A: Clickjacking is a malicious Web coding technique that presents visitors with buttons or items to click that actually do something different than what is being presented (click + hijacking).
There is literally an invisible layer of code that determines what will actually happen when you click on the visible buttons that are generally represented as common ‘submit,’ ‘click here,’ or even ‘cancel’ buttons.
Essentially, a clickjacking page tricks a user into performing undesired actions by clicking on a concealed link.
There are two technical ways for malicious sites to trick you via a clickjacking exploit.
Clickjacking is not an operating system specific exploit, but a browser-based attack so it impacts Windows, Mac, and Linux users the same.
The best tool for protecting yourself from rogue scripts is called NoScript and is a free add-in for Mozilla’s Firefox browser (not available for Internet Explorer or Google’s Chrome browser as of yet).
NoScript is a tool that basically stops all scripts from running until you say it’s OK to run them, so in the early stages of installing this tool, you will have to approve the running of scripts on every Web site that you visit in order to make full use of each site.
For instance, the first time you go to your bank’s Web site, you would click on the “Options” button in the NoScript toolbar that will appear at the bottom and then select Allow “banksite.com” to tell the program that it is OK to run scripts from this site from now on.
If you visit a site that you are not sure about, you can tell NoScript to temporarily allow scripts to run, which means that the next time you visit this particular site, the scripts will still be blocked.
Over time, you will have a customized NoScript filter based on the setting for each site that you regularly visit so it becomes more transparent.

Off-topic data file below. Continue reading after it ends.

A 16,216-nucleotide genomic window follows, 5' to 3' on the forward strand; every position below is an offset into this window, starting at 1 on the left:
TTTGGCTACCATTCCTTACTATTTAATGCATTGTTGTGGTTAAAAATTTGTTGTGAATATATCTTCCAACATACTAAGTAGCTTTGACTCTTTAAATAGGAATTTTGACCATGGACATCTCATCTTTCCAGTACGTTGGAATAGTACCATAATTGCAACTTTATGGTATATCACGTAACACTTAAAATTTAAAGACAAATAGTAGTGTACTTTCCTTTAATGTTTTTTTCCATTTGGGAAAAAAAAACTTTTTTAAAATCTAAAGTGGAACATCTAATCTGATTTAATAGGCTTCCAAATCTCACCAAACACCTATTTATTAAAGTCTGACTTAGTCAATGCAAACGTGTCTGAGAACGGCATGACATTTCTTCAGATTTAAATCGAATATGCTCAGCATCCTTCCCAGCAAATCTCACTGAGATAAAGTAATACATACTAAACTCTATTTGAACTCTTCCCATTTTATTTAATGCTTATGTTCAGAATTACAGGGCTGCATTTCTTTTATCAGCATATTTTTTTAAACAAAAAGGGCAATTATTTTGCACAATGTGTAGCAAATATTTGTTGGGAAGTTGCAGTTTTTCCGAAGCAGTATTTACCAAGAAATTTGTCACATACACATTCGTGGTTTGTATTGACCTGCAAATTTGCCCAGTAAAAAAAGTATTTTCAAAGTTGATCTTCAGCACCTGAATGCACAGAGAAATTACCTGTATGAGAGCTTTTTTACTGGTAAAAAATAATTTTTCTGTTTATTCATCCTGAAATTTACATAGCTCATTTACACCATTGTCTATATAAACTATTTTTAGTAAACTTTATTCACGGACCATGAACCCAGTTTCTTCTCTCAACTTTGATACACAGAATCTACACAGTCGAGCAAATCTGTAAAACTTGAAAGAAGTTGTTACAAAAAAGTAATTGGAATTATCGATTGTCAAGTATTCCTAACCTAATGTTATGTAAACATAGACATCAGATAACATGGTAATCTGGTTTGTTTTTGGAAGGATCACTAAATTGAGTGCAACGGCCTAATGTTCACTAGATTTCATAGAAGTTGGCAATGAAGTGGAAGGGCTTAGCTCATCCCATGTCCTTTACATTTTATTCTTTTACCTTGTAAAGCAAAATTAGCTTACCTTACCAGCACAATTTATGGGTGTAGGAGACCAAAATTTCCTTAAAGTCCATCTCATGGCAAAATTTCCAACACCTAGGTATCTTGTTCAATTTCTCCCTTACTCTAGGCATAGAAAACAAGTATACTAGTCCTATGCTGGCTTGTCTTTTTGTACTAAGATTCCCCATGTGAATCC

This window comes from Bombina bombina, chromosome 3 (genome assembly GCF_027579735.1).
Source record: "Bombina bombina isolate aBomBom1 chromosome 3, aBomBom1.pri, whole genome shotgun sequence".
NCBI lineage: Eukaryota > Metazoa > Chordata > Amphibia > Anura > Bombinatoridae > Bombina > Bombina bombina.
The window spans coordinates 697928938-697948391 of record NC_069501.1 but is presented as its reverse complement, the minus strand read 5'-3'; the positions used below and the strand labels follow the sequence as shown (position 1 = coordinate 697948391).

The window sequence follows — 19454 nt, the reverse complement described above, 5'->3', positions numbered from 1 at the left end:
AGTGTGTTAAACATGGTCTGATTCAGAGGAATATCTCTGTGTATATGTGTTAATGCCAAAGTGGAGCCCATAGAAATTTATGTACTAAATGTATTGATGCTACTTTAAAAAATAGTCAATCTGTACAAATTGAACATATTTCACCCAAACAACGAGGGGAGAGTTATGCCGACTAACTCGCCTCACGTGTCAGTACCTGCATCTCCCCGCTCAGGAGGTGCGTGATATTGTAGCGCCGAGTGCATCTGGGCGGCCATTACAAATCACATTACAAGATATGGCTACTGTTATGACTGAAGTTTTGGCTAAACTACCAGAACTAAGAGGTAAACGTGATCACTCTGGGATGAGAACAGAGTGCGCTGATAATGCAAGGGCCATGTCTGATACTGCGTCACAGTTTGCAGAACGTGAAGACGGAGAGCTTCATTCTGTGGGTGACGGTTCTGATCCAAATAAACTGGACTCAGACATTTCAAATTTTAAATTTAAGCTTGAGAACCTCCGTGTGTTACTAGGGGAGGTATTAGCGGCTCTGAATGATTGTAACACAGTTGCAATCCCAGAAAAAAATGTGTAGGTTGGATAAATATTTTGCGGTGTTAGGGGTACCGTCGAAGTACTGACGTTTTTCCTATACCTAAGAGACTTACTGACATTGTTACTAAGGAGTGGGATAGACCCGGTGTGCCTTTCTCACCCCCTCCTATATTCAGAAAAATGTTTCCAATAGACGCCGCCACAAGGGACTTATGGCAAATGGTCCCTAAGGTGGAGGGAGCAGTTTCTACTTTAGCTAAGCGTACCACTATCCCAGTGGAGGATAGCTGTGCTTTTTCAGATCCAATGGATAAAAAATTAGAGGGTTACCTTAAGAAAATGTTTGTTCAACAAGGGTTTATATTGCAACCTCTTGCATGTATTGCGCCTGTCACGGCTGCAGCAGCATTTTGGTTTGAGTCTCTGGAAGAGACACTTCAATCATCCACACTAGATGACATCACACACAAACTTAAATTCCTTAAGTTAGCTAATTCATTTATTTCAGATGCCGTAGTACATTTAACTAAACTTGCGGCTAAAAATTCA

If you decide to use this tool, you’ll have to remember that certain parts of any given Web site may not work properly until you tell NoScripts to allow them, because the scripts that normally run in the background will be blocked.
The other exploit involving clickjacking has to do with Adobe’s Flash Player software that is used to deliver animation and video on millions of sites. It’s possible for a malware author to create a Flash game that prompts you to click on items as they appear on the screen, but in the background you are authorizing the remote system to access your Webcam and microphone!
There are two ways to avoid being victimized by this exploit. The first is to make sure you have the latest version of Adobe’s Flash Player by going directly to Adobe’s site and manually downloading it.
The second is to make sure that you tell the Flash Player to Always Deny access to your Web cam & microphone by any of the Web sites that you visit. This can be set up by going to the online Global Privacy Settings panel located here (and remember, if you have NoScript running, you will have to allow the Macromedia.com Web site to run scripts or you won’t see the control panel).
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